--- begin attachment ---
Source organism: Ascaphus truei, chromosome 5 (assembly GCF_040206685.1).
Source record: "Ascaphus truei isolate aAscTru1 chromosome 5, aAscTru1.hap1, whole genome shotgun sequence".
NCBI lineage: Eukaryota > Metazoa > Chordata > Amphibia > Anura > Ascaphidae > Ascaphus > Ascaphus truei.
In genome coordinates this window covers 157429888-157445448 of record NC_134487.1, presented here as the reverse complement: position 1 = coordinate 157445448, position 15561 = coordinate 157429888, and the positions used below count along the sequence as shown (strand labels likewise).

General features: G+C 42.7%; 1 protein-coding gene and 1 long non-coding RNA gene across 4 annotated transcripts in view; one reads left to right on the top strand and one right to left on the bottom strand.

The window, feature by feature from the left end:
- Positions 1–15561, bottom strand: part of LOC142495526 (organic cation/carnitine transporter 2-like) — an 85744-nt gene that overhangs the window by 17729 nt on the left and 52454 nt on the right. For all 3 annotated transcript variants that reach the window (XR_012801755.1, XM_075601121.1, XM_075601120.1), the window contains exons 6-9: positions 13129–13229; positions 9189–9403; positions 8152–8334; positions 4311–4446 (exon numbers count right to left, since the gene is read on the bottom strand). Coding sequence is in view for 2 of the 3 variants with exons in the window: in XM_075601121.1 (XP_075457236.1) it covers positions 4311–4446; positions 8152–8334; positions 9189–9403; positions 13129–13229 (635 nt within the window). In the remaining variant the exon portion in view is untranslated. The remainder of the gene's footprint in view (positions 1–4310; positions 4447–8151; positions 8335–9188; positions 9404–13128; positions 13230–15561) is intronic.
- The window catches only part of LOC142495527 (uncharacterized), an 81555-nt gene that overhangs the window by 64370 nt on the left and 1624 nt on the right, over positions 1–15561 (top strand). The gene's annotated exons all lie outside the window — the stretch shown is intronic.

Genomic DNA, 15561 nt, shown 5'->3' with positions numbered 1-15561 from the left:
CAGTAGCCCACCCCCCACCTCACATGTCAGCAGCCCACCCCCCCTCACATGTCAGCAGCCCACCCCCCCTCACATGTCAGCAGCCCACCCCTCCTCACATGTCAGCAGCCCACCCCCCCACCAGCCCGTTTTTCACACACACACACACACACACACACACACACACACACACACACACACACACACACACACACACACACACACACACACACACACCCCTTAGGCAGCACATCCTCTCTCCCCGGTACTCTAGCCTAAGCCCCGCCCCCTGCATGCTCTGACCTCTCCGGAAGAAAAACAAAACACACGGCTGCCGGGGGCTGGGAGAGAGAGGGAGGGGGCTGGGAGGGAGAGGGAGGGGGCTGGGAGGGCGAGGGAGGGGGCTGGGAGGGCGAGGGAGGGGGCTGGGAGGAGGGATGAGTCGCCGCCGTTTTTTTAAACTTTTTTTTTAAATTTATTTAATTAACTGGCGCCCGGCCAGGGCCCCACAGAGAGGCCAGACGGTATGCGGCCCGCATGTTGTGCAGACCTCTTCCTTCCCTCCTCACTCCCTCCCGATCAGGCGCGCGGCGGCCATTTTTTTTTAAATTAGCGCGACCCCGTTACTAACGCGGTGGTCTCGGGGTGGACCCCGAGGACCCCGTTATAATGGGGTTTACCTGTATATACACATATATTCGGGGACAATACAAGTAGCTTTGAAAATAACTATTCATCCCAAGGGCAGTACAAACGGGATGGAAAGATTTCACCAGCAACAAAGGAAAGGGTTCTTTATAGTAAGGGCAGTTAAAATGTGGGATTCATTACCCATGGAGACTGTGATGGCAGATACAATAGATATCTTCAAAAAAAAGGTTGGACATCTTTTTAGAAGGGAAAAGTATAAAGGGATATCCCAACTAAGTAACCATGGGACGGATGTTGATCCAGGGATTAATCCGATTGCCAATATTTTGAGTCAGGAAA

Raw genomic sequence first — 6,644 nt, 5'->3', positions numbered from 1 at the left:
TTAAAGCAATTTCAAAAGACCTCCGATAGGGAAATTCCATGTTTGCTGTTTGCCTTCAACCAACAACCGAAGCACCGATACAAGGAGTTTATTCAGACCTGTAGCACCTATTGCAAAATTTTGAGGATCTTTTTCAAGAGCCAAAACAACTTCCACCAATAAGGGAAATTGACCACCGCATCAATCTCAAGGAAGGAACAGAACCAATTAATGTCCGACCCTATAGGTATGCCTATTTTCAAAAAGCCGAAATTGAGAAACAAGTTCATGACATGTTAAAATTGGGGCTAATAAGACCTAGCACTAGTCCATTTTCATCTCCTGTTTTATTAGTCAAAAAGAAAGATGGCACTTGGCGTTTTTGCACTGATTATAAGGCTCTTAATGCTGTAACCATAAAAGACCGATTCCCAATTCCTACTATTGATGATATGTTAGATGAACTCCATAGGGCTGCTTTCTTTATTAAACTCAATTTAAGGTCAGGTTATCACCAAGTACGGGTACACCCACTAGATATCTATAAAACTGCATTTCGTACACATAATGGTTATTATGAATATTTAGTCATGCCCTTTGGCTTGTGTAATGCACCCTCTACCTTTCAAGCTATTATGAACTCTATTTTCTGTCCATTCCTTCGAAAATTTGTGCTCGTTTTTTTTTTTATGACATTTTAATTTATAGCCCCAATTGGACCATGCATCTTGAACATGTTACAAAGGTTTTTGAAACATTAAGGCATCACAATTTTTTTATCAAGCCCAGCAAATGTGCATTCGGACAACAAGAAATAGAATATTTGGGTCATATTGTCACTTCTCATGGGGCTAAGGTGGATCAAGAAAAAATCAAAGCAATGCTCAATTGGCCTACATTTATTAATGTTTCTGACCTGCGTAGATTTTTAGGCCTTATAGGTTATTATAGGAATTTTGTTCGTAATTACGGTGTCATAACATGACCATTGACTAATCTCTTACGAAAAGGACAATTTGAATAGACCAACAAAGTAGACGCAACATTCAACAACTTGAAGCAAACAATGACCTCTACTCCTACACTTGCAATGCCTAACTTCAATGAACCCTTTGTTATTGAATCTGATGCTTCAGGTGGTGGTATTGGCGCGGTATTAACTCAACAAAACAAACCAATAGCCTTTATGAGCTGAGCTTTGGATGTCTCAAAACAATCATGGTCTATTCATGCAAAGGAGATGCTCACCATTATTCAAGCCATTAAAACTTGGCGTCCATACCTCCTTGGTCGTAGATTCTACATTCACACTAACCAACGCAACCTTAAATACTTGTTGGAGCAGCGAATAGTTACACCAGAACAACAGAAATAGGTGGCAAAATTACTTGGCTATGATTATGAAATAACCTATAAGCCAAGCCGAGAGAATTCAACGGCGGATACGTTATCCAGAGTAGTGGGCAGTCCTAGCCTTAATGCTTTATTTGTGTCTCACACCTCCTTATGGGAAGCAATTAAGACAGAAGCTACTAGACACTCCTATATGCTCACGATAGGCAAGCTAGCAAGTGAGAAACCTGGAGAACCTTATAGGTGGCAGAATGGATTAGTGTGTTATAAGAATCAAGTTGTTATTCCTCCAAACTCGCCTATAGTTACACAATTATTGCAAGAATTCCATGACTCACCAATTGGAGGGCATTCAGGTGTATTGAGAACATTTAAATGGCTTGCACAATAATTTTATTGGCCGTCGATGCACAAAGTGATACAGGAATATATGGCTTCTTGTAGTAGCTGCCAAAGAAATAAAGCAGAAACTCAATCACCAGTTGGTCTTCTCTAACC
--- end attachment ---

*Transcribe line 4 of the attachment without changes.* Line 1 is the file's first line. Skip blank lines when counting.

In genome coordinates this window covers 157429888-157445448 of record NC_134487.1, presented here as the reverse complement: position 1 = coordinate 157445448, position 15561 = coordinate 157429888, and the positions used below count along the sequence as shown (strand labels likewise).